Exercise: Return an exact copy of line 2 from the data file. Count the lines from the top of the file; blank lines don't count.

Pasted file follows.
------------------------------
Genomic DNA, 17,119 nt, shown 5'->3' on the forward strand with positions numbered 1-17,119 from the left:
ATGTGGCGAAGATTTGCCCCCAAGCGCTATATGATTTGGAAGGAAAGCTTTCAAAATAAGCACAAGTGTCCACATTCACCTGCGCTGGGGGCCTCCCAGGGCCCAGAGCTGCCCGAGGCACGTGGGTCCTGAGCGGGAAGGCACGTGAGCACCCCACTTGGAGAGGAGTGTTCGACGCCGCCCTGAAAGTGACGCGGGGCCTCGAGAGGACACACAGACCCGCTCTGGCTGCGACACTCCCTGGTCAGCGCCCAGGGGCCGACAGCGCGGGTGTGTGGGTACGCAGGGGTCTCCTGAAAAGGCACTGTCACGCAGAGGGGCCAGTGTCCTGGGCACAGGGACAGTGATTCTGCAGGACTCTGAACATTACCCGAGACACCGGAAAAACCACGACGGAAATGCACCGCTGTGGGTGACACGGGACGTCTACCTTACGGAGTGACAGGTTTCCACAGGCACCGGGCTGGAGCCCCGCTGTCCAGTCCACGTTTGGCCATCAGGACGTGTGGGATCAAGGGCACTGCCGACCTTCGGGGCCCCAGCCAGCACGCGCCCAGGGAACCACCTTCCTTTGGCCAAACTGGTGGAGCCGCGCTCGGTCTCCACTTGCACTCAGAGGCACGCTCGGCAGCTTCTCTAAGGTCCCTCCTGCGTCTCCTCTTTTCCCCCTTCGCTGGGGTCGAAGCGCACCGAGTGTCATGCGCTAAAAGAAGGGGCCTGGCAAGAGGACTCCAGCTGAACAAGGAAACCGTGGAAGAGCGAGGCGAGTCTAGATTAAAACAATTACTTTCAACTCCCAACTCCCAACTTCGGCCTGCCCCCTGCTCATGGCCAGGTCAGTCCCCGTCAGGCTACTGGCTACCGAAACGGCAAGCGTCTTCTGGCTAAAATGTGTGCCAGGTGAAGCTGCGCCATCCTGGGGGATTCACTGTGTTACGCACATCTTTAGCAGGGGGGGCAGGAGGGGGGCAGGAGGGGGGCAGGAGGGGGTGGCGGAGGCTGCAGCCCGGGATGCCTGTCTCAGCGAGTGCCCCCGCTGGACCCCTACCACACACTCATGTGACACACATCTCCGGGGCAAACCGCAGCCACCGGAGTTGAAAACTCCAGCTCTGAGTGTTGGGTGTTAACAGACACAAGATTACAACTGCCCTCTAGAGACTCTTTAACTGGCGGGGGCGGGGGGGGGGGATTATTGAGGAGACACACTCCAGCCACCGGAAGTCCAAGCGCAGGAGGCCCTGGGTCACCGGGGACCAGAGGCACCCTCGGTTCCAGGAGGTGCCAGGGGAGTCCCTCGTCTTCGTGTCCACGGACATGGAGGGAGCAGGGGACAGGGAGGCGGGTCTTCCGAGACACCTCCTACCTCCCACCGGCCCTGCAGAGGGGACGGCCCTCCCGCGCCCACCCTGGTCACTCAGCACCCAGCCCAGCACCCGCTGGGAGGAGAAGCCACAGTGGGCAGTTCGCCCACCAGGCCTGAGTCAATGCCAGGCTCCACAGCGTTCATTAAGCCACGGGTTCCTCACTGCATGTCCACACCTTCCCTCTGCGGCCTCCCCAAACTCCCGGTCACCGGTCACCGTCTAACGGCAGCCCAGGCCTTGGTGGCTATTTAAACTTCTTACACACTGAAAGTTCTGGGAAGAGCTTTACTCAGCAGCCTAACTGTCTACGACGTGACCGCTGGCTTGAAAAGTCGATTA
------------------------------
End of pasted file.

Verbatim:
ATGTGGCGAAGATTTGCCCCCAAGCGCTATATGATTTGGAAGGAAAGCTTTCAAAATAAGCACAAGTGTCCACATTCACCTGCGCTGGGGGCCTCCCAGGGCCCAGAGCTGCCCGAGGCACGTGGGTCCTGAGCGGGAAGGCACGTGAGCACCCCACTTGGAGAGGAGTGTTCGACGCCGCCCTGAAAGTGACGCGGGGCCTCGAGAGGACACACAGACCCGCTCTGGCTGCGACACTCCCTGGTCAGCGCCCAGGGGCCGACAGCGCGGGTGTGTGGGTACGCAGGGGTCTCCTGAAAAGGCACTGTCACGCAGAGGGGCCAGTGTCCTGGGCACAGGGACAGTGATTCTGCAGGACTCTGAACATTACCCGAGACACCGGAAAAACCACGACGGAAATGCACCGCTGTGGGTGACACGGGACGTCTACCTTACGGAGTGACAGGTTTCCACAGGCACCGGGCTGGAGCCCCGCTGTCCAGTCCACGTTTGGCCATCAGGACGTGTGGGATCAAGGGCACTGCCGACCTTCGGGGCCCCAGCCAGCACGCGCCCAGGGAACCACCTTCCTTTGGCCAAACTGGTGGAGCCGCGCTCGGTCTCCACTTGCACTCAGAGGCACGCTCGGCAGCTTCTCTAAGGTCCCTCCTGCGTCTCCTCTTTTCCCCCTTCGCTGGGGTCGAAGCGCACCGAGTGTCATGCGCTAAAAGAAGGGGCCTGGCAAGAGGACTCCAGCTGAACAAGGAAACCGTGGAAGAGCGAGGCGAGTCTAGATTAAAACAATTACTTTCAACTCCCAACTCCCAACTTCGGCCTGCCCCCTGCTCATGGCCAGGTCAGTCCCCGTCAGGCTACTGGCTACCGAAACGGCAAGCGTCTTCTGGCTAAAATGTGTGCCAGGTGAAGCTGCGCCATCCTGGGGGATTCACTGTGTTACGCACATCTTTAGCAGGGGGGGCAGGAGGGGGGCAGGAGGGGGGCAGGAGGGGGTGGCGGAGGCTGCAGCCCGGGATGCCTGTCTCAGCGAGTGCCCCCGCTGGACCCCTACCACACACTCATGTGACACACATCTCCGGGGCAAACCGCAGCCACCGGAGTTGAAAACTCCAGCTCTGAGTGTTGGGTGTTAACAGACACAAGATTACAACTGCCCTCTAGAGACTCTTTAACTGGCGGGGGCGGGGGGGGGGGATTATTGAGGAGACACACTCCAGCCACCGGAAGTCCAAGCGCAGGAGGCCCTGGGTCACCGGGGACCAGAGGCACCCTCGGTTCCAGGAGGTGCCAGGGGAGTCCCTCGTCTTCGTGTCCACGGACATGGAGGGAGCAGGGGACAGGGAGGCGGGTCTTCCGAGACACCTCCTACCTCCCACCGGCCCTGCAGAGGGGACGGCCCTCCCGCGCCCACCCTGGTCACTCAGCACCCAGCCCAGCACCCGCTGGGAGGAGAAGCCACAGTGGGCAGTTCGCCCACCAGGCCTGAGTCAATGCCAGGCTCCACAGCGTTCATTAAGCCACGGGTTCCTCACTGCATGTCCACACCTTCCCTCTGCGGCCTCCCCAAACTCCCGGTCACCGGTCACCGTCTAACGGCAGCCCAGGCCTTGGTGGCTATTTAAACTTCTTACACACTGAAAGTTCTGGGAAGAGCTTTACTCAGCAGCCTAACTGTCTACGACGTGACCGCTGGCTTGAAAAGTCGATTA